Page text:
Like fax machines in the 1980s, online services in the 1990s and social media in the 2000s, apps have revolutionized the way people use technology in the 2010s. An app is a piece of software a user downloads to a computer or, in most cases, a mobile device such as a smartphone or tablet that fulfills a particular need or performs a particular function. A popular commercial that aired toward the beginning of the smartphone revolution presented a series of common, everyday problems and for each of them declared, "There's an app for that." As of 2015, this statement is truer than ever. Apps exist for seemingly everything, from ordering pizza to counting calories to checking scores from professional and college sporting events.

Many apps enjoy immense popularity across the income spectrum. The rich, poor and middle class alike download social media apps, word games and trivia games in abundance. While such apps maintain broad appeal, others fulfill needs that come up most often for the ultra-rich. These apps help the rich manage their vast portfolios, book travel on private jets and find marina slips to park their yachts. Listed below are a few apps that help the ultra-rich solve their unique problems, which the rest of the world would love to have.


Bloomberg is the gold standard for all-in-one finance apps. While many people who are not members of the 1%, or 0.1%, utilize this app, for the ultra-rich, it is a must-have. Bloomberg offers a clean interface for investors to track not only the major U.S. stock indexes, such as the Dow Jones, S&P 500 and NASDAQ, but also overseas markets, commodities markets and currency exchange rates. Users can build watchlists from specific securities they are tracking and access them in a clean, easy-to-read list with a tap of the screen.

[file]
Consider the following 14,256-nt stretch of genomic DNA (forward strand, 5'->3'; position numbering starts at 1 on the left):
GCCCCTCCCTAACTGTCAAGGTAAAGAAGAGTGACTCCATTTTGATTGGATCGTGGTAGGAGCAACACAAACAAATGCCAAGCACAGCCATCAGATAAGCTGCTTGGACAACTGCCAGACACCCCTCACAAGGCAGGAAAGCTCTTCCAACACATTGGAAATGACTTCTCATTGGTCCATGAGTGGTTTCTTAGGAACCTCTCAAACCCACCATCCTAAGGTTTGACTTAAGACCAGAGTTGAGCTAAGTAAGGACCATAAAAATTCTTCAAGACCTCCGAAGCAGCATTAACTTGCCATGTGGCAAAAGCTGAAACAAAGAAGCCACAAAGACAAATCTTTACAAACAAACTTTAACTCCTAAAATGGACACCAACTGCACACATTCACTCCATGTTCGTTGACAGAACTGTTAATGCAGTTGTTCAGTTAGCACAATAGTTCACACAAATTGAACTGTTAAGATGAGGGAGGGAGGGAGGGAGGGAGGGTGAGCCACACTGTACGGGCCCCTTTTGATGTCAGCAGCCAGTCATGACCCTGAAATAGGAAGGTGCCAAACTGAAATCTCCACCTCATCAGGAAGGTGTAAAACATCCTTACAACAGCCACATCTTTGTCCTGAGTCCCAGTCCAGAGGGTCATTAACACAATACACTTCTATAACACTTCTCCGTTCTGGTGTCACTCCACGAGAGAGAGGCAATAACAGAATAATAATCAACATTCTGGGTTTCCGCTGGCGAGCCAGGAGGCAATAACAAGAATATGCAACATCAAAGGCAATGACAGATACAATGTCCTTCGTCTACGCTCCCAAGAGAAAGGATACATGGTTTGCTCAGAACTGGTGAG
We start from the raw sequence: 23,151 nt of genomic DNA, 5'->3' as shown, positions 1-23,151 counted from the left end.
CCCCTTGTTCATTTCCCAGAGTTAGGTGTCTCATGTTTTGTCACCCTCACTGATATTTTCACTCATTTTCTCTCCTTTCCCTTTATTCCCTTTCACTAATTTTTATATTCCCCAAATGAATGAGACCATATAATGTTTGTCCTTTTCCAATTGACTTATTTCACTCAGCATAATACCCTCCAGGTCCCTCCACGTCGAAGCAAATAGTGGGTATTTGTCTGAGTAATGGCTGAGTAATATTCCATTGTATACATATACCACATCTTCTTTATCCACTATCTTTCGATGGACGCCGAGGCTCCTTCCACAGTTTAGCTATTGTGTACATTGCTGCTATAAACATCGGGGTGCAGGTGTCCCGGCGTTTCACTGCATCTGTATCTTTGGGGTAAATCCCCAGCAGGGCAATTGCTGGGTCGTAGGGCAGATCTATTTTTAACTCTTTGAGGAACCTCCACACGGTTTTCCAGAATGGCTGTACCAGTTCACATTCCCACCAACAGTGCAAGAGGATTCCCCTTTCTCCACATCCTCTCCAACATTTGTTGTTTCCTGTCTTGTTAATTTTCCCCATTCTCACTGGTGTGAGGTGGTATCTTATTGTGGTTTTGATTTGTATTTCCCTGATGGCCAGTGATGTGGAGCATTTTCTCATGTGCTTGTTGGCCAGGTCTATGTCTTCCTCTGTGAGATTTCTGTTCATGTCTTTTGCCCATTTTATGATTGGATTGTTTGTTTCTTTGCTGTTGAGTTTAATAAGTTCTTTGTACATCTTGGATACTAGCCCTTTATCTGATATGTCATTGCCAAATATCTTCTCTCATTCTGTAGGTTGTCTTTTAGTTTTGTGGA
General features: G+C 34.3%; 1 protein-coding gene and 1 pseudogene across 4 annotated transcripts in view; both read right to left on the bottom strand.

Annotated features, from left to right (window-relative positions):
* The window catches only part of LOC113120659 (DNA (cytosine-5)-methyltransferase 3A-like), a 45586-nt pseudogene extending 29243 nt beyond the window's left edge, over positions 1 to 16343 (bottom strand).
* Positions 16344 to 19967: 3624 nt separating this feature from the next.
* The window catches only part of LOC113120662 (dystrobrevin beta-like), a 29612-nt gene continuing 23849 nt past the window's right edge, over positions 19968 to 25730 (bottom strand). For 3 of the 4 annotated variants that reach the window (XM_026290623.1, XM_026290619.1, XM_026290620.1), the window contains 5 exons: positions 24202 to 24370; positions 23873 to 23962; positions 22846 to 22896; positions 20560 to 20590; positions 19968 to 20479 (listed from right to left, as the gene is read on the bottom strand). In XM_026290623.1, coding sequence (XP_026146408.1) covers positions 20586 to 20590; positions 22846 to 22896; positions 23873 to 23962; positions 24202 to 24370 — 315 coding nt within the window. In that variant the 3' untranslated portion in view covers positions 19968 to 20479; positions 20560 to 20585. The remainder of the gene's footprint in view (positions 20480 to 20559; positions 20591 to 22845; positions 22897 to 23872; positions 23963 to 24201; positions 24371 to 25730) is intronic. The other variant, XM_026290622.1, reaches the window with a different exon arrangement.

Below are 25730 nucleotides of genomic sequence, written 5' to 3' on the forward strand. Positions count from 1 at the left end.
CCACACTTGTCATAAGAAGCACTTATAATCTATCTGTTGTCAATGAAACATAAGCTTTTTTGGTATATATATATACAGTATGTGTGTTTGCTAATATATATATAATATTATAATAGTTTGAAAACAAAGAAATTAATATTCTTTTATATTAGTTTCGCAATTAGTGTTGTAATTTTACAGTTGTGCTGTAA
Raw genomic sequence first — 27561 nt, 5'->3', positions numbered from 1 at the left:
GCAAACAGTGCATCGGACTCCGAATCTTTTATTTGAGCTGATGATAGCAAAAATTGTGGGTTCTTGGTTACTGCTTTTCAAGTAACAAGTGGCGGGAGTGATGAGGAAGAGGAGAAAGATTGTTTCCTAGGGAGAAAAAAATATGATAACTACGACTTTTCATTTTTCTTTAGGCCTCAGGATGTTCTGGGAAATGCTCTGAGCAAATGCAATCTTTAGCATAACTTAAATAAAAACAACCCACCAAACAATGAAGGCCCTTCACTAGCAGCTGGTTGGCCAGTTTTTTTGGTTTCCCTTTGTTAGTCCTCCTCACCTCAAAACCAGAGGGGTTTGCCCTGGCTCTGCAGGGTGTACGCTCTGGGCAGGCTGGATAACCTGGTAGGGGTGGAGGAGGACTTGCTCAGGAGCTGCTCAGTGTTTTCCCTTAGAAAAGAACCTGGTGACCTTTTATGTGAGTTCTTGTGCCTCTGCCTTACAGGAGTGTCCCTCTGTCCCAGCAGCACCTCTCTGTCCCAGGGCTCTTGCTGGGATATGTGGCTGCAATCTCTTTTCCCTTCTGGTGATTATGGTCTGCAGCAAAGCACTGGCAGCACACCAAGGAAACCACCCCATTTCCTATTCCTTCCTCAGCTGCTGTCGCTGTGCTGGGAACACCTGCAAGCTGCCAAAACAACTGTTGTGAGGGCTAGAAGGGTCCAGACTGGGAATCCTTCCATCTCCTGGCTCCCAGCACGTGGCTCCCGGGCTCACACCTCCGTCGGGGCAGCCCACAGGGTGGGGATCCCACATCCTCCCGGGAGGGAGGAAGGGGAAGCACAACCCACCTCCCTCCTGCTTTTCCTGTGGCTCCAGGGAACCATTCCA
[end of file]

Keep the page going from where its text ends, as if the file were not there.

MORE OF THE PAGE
Also with one tap of the screen, Bloomberg loads the latest and most pressing financial news stories. A big reason many of the ultra-rich are so wealthy is they take an active role in managing their money, they assiduously keep up with the markets, and they stay one step ahead of the masses whenever a shifting economic landscape necessitates savvy investing decisions. Bloomberg makes it easy to stay informed, even for busy people who are always on the go.


Imagine an app like Uber, except instead of booking a ride across town in a Nissan Altima, users are booking a ride from New York to Miami on a private Learjet. JetSmarter allows those who can afford to travel in style via private jet book a trip in seconds using a smartphone or tablet. Users can select from scheduled flights, or they can build a custom itinerary the app then submits to a list of private jet operators that can bid to accept the job. With JetSmarter, the ultra-rich eschew airport parking hassles, intrusive and time-consuming TSA screening, crowded gates, overbooked flights and other headaches that go hand-in-hand with commercial air travel. Instead, they fly out of private terminals and receive red-carpet treatment from the minute they arrive for their flights.